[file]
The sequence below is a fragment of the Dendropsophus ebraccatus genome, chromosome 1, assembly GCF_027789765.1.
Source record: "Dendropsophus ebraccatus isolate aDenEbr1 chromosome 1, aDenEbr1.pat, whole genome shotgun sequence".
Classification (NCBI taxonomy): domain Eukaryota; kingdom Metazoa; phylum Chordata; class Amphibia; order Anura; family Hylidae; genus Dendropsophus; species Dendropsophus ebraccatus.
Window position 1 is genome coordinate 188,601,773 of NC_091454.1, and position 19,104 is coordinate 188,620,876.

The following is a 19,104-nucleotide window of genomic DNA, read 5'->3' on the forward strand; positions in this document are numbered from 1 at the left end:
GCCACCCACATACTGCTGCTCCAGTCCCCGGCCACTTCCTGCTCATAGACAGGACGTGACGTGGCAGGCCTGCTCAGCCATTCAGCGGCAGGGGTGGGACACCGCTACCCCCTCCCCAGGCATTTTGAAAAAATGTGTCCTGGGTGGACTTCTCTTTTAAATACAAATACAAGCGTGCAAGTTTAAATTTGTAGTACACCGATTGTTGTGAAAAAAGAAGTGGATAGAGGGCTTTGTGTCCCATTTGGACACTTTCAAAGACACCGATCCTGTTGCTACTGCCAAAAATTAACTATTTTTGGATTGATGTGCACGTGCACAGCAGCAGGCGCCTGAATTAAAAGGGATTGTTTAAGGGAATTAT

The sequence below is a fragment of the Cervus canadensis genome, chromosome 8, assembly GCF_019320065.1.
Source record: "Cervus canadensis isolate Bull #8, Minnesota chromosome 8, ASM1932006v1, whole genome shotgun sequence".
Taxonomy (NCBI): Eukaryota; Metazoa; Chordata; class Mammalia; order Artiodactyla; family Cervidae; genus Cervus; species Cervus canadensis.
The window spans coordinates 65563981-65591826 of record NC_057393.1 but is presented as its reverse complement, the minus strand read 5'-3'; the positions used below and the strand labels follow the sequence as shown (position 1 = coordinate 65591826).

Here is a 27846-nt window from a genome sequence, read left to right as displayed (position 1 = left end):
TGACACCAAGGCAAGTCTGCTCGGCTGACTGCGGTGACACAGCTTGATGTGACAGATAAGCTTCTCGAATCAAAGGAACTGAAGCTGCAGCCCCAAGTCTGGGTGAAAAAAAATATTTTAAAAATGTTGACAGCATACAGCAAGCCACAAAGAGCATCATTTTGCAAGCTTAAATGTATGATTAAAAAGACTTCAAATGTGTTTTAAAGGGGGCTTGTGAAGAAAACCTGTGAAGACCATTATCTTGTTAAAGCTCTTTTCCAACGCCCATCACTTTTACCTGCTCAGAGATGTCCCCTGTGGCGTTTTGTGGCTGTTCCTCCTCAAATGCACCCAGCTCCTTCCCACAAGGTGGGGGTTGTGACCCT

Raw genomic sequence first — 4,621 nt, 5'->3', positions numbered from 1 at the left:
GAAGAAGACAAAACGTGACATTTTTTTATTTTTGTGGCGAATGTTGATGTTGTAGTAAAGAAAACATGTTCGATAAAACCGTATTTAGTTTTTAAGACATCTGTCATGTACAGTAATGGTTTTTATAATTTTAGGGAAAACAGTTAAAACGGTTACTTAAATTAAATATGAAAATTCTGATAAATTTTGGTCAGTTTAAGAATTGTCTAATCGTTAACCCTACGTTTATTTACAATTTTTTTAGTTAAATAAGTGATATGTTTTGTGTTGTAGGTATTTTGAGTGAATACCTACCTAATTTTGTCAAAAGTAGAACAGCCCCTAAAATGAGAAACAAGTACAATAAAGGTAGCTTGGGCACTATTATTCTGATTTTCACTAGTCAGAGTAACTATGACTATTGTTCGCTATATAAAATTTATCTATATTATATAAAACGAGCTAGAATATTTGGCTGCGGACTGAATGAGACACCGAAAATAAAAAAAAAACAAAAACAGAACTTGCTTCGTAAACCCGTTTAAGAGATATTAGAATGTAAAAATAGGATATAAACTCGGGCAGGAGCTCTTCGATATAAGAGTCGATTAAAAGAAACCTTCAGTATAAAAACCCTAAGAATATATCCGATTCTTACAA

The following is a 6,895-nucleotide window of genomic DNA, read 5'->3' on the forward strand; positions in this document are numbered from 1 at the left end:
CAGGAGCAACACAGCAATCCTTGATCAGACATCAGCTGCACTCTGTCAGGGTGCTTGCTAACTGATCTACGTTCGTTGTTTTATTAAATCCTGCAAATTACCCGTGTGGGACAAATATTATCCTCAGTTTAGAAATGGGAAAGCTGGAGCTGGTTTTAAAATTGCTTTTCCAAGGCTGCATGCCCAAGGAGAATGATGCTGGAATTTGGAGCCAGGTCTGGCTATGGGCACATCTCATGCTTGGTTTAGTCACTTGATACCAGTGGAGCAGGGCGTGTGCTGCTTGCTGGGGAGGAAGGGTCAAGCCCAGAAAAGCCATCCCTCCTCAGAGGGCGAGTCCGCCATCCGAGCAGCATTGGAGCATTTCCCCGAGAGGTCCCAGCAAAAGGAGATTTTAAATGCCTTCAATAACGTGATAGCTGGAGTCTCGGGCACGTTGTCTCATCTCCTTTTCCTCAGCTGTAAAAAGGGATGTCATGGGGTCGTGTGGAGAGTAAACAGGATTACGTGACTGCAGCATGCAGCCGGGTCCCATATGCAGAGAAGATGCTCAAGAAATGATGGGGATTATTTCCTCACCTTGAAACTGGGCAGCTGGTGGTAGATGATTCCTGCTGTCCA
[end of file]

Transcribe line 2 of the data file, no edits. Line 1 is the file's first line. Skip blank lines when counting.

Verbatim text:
Source record: "Dendropsophus ebraccatus isolate aDenEbr1 chromosome 1, aDenEbr1.pat, whole genome shotgun sequence".